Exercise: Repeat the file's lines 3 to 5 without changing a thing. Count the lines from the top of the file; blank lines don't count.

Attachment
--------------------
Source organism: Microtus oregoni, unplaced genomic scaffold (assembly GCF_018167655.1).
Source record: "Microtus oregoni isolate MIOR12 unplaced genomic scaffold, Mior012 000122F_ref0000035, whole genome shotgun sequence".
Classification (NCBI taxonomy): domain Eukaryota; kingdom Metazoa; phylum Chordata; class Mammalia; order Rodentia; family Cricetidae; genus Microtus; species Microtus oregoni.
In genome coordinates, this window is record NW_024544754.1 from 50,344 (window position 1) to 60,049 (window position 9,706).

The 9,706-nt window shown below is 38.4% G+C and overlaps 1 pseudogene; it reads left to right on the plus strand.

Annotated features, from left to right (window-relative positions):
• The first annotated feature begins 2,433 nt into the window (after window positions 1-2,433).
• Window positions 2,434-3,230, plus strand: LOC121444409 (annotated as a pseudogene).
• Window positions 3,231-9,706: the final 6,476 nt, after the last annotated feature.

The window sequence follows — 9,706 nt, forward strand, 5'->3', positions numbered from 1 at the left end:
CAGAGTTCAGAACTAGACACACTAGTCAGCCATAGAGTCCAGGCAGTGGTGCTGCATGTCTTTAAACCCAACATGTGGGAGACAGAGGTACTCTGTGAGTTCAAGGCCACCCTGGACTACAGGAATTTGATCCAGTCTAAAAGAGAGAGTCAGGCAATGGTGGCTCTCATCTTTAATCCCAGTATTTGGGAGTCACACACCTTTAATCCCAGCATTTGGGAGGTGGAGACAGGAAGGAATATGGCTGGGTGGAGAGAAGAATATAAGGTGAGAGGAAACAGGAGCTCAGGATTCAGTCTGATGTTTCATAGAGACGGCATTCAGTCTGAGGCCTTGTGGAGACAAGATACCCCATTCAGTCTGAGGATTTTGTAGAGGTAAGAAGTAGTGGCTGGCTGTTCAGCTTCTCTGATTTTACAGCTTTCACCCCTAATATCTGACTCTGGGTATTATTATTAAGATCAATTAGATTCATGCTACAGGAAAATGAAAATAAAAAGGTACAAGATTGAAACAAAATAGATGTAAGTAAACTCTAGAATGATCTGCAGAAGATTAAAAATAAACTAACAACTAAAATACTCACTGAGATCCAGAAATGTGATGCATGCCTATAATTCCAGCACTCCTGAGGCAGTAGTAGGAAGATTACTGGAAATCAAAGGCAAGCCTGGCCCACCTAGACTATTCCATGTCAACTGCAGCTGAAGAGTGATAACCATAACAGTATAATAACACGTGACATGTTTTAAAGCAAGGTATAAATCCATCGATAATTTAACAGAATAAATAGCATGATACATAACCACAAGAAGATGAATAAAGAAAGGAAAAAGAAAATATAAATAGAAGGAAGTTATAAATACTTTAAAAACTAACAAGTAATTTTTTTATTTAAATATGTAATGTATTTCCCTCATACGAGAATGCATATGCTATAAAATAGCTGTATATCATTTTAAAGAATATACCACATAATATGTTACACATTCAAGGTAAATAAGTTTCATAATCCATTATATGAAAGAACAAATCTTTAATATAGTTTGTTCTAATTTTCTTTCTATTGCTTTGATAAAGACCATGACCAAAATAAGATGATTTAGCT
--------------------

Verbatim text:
Classification (NCBI taxonomy): domain Eukaryota; kingdom Metazoa; phylum Chordata; class Mammalia; order Rodentia; family Cricetidae; genus Microtus; species Microtus oregoni.
In genome coordinates, this window is record NW_024544754.1 from 50,344 (window position 1) to 60,049 (window position 9,706).

The 9,706-nt window shown below is 38.4% G+C and overlaps 1 pseudogene; it reads left to right on the plus strand.